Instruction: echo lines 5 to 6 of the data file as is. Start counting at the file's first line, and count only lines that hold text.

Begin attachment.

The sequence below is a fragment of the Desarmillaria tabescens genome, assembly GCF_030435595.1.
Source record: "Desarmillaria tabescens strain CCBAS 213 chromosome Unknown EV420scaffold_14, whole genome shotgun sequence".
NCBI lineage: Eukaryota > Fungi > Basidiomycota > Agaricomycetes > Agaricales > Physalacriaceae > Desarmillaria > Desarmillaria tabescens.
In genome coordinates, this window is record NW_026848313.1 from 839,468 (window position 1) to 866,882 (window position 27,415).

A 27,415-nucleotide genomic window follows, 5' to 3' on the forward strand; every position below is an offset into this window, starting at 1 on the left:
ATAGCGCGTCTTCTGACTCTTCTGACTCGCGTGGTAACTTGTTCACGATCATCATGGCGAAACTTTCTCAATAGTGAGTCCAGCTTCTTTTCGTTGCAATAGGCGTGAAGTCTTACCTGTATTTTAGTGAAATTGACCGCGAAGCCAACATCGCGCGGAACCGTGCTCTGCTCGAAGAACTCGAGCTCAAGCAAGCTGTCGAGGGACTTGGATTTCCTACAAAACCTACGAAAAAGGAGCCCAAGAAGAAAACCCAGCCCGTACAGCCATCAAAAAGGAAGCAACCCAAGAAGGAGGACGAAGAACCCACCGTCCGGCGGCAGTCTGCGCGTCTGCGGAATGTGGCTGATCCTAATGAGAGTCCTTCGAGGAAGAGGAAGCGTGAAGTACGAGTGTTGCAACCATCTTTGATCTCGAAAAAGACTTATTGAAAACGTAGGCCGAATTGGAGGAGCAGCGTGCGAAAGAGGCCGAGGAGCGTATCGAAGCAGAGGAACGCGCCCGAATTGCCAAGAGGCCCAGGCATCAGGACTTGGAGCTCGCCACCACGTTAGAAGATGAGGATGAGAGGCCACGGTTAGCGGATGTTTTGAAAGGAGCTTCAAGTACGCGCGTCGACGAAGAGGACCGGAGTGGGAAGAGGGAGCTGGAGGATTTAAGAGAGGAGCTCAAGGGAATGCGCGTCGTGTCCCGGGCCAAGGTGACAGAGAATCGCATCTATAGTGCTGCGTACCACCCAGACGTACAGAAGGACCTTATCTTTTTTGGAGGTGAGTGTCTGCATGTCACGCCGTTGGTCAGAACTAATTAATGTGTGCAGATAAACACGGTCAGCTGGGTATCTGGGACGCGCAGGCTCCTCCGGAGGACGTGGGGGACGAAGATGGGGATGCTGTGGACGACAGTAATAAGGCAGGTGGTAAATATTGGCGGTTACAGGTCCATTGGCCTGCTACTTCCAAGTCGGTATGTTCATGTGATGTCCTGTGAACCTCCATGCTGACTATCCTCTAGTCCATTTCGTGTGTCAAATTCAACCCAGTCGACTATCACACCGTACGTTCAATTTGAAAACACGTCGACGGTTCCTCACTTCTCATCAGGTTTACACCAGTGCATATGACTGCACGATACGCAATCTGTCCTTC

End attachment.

A 27,415-nucleotide genomic window follows, 5' to 3' on the forward strand; every position below is an offset into this window, starting at 1 on the left:
ATAGCGCGTCTTCTGACTCTTCTGACTCGCGTGGTAACTTGTTCACGATCATCATGGCGAAACTTTCTCAATAGTGAGTCCAGCTTCTTTTCGTTGCAATAGGCGTGAAGTCTTACCTGTATTTTAGTGAAATTGACCGCGAAGCCAACATCGCGCGGAACCGTGCTCTGCTCGAAGAACTCGAGCTCAAGCAAGCTGTCGAGGGACTTGGATTTCCTACAAAACCTACGAAAAAGGAGCCCAAGAAGAAAACCCAGCCCGTACAGCCATCAAAAAGGAAGCAACCCAAGAAGGAGGACGAAGAACCCACCGTCCGGCGGCAGTCTGCGCGTCTGCGGAATGTGGCTGATCCTAATGAGAGTCCTTCGAGGAAGAGGAAGCGTGAAGTACGAGTGTTGCAACCATCTTTGATCTCGAAAAAGACTTATTGAAAACGTAGGCCGAATTGGAGGAGCAGCGTGCGAAAGAGGCCGAGGAGCGTATCGAAGCAGAGGAACGCGCCCGAATTGCCAAGAGGCCCAGGCATCAGGACTTGGAGCTCGCCACCACGTTAGAAGATGAGGATGAGAGGCCACGGTTAGCGGATGTTTTGAAAGGAGCTTCAAGTACGCGCGTCGACGAAGAGGACCGGAGTGGGAAGAGGGAGCTGGAGGATTTAAGAGAGGAGCTCAAGGGAATGCGCGTCGTGTCCCGGGCCAAGGTGACAGAGAATCGCATCTATAGTGCTGCGTACCACCCAGACGTACAGAAGGACCTTATCTTTTTTGGAGGTGAGTGTCTGCATGTCACGCCGTTGGTCAGAACTAATTAATGTGTGCAGATAAACACGGTCAGCTGGGTATCTGGGACGCGCAGGCTCCTCCGGAGGACGTGGGGGACGAAGATGGGGATGCTGTGGACGACAGTAATAAGGCAGGTGGTAAATATTGGCGGTTACAGGTCCATTGGCCTGCTACTTCCAAGTCGGTATGTTCATGTGATGTCCTGTGAACCTCCATGCTGACTATCCTCTAGTCCATTTCGTGTGTCAAATTCAACCCAGTCGACTATCACACCGTACGTTCAATTTGAAAACACGTCGACGGTTCCTCACTTCTCATCAGGTTTACACCAGTGCATATGACTGCACGATACGCAATCTGTCCTTC